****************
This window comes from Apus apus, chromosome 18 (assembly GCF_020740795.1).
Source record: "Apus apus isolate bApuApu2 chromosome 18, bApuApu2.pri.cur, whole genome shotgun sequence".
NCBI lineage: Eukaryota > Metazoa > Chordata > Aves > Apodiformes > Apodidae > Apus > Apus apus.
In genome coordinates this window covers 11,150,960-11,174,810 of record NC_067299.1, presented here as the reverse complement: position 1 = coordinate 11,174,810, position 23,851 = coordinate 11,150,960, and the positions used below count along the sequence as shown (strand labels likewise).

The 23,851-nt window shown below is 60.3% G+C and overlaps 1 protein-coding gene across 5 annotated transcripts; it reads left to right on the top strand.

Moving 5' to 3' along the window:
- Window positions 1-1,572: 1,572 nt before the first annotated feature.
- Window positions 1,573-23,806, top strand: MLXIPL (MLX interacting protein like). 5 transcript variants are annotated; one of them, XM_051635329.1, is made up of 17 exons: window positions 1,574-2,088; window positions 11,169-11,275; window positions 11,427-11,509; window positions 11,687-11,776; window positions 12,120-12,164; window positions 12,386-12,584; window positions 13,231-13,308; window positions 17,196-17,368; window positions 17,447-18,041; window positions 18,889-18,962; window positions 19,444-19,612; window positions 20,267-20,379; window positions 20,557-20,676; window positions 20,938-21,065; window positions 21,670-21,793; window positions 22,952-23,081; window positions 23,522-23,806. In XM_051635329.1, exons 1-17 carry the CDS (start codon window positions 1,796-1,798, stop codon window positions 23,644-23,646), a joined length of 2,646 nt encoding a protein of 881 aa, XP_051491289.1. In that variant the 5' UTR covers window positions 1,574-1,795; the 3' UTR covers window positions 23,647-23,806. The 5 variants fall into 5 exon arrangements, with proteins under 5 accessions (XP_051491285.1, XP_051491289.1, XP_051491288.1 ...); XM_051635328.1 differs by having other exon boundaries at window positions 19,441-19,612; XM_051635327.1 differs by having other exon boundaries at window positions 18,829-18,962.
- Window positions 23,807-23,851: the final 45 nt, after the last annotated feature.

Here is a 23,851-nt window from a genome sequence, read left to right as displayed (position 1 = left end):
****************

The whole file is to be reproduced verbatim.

This window comes from Apus apus, chromosome 18 (assembly GCF_020740795.1).
Source record: "Apus apus isolate bApuApu2 chromosome 18, bApuApu2.pri.cur, whole genome shotgun sequence".
NCBI lineage: Eukaryota > Metazoa > Chordata > Aves > Apodiformes > Apodidae > Apus > Apus apus.
In genome coordinates this window covers 11,150,960-11,174,810 of record NC_067299.1, presented here as the reverse complement: position 1 = coordinate 11,174,810, position 23,851 = coordinate 11,150,960, and the positions used below count along the sequence as shown (strand labels likewise).

The 23,851-nt window shown below is 60.3% G+C and overlaps 1 protein-coding gene across 5 annotated transcripts; it reads left to right on the top strand.

Moving 5' to 3' along the window:
- Window positions 1-1,572: 1,572 nt before the first annotated feature.
- Window positions 1,573-23,806, top strand: MLXIPL (MLX interacting protein like). 5 transcript variants are annotated; one of them, XM_051635329.1, is made up of 17 exons: window positions 1,574-2,088; window positions 11,169-11,275; window positions 11,427-11,509; window positions 11,687-11,776; window positions 12,120-12,164; window positions 12,386-12,584; window positions 13,231-13,308; window positions 17,196-17,368; window positions 17,447-18,041; window positions 18,889-18,962; window positions 19,444-19,612; window positions 20,267-20,379; window positions 20,557-20,676; window positions 20,938-21,065; window positions 21,670-21,793; window positions 22,952-23,081; window positions 23,522-23,806. In XM_051635329.1, exons 1-17 carry the CDS (start codon window positions 1,796-1,798, stop codon window positions 23,644-23,646), a joined length of 2,646 nt encoding a protein of 881 aa, XP_051491289.1. In that variant the 5' UTR covers window positions 1,574-1,795; the 3' UTR covers window positions 23,647-23,806. The 5 variants fall into 5 exon arrangements, with proteins under 5 accessions (XP_051491285.1, XP_051491289.1, XP_051491288.1 ...); XM_051635328.1 differs by having other exon boundaries at window positions 19,441-19,612; XM_051635327.1 differs by having other exon boundaries at window positions 18,829-18,962.
- Window positions 23,807-23,851: the final 45 nt, after the last annotated feature.

Here is a 23,851-nt window from a genome sequence, read left to right as displayed (position 1 = left end):